Public Citizen News / July-August 2021
By Josephine Fonger
This article appeared in the July/August 2021 edition of Public Citizen News. Download the full edition here.
Public Citizen is on the case of a Florida-based liquid natural gas (LNG) company that is trying to evade restrictions on exports. In April, the Florida-based Nopetro LNG petitioned the U.S. Federal Energy Regulatory Commission (FERC), arguing that a planned new natural gas liquification terminal and export port in the Florida city of Port St. Joe should be exempt from FERC oversight. The reason? Nopetro plans to transport liquified natural gas from a liquification terminal to a planned port, a mere 1,329 feet away, by truck, instead of the standard pipelines.
Allowing Nopetro LNG to circumvent the FERC’s oversight by placing their export docks close enough to liquification terminals to avoid the use of pipelines is a slippery slope that may allow future LNG companies to exploit the loophole and evade FERC jurisdiction, according to Public Citizen.
“Should the Nopetro petition succeed, there will be nothing stopping liquification developers from placing facilities 500 feet or 50 feet from export docks to exploit the Nopetro Loophole,” said Tyson Slocum, director of Public Citizen’s Energy Program. “To preserve the Commission’s Natural Gas Act authority over LNG export terminals, the petition must be denied.”
The Natural Gas Act requires companies to secure FERC authorization before exporting natural gas to a foreign country. Nopetro LNG stated that the liquification facility would produce LNG for export to the U.S. trading partners in the Caribbean, Central America, and South America. The U.S. Department of Energy (DOE) even granted Nopetro LNG to export up to 51.75 billion cubic feet of natural gas every year. This further solidifies the need for FERC oversight on Nopetro LNG’s latest project.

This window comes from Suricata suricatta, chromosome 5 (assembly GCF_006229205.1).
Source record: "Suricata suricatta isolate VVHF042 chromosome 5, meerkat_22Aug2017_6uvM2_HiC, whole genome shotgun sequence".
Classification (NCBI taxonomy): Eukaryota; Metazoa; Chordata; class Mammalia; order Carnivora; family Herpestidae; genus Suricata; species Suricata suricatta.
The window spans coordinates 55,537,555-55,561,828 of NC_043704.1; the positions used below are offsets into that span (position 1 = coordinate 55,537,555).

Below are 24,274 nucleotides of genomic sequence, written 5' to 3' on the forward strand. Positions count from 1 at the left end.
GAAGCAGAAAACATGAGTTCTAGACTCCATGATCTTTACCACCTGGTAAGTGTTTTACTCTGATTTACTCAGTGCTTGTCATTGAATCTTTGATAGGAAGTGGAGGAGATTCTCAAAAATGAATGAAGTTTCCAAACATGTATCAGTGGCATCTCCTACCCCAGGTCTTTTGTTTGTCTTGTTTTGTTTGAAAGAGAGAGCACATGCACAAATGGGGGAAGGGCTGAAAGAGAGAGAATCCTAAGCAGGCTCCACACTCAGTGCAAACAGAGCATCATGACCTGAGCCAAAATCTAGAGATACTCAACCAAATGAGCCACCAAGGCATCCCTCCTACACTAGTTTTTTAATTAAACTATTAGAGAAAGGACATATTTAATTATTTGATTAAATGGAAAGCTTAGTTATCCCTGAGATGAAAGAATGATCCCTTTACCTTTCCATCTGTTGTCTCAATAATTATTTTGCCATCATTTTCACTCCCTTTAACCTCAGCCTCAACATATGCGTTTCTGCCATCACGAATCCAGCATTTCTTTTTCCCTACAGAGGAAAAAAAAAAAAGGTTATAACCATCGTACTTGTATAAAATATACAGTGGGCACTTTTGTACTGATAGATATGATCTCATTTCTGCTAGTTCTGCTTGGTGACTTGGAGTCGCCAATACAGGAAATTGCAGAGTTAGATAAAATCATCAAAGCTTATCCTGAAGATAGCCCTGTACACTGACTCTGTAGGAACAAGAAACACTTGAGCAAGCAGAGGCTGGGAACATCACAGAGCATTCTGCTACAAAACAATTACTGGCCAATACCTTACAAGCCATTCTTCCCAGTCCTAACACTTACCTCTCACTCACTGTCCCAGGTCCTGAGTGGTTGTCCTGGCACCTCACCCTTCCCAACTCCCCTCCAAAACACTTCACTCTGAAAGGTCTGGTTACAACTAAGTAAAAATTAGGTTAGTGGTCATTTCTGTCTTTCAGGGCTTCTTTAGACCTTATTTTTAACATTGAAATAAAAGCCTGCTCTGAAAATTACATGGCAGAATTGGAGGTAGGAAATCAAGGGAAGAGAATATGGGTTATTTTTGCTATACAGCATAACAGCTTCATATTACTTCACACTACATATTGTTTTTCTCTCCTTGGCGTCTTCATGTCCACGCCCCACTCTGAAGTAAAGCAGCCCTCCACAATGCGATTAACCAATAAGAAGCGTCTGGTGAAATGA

“To claim that an LNG terminal located a stone’s throw from an export dock renders the facility not subject to FERC’s regulation would eviscerate the Commission’s NGA authority and likely usher a wave of similar LNG export terminals located within shouting distance from an export dock in an effort to evade Commission oversight,” said Slocum.
In response to criticism, Nopetro LNG said the project was developed to be consistent with the Department of Energy’s small-scale LNG rule that allows exporting ISO containers to smaller foreign markets not targeted by larger LNG projects. Furthermore, they claim that DOE delegation orders hold that FERC doesn’t have jurisdiction over projects that do not involve transportation by pipeline.
Nopetro also touted the environmental considerations on the new project, claiming that its LNG would replace “diesel fuel and No. 2 oil consumption in markets that are not currently served by cleaner alternative fuels.” Nopetro argued that the project would aid economic recovery in the Florida region devastated by Hurricane Michael in 2018.
“LNG exports are a false solution to clean energy or climate change. The United States should be focused on exporting renewable energy technologies like wind and solar to displace diesel and coal overseas – not natural gas,” said Slocum in response to Nopetro’s claims. “And regardless of whatever merits Nopetro’s owners claim, any benefits should be assessed as part of FERC jurisdiction. Allowing the Florida LNG export project to evade FERC jurisdiction will trigger a race to the bottom of LNG export terminal proposals designed to follow Nopetro’s loophole.”
To preserve its legitimacy and authority, FERC must deny Nopetro LNG’s petition seeking exemption from oversight. This decision will prevent other companies from taking similar steps to exploit loopholes in the regulations meant to protect the American people and environment from hazardous materials.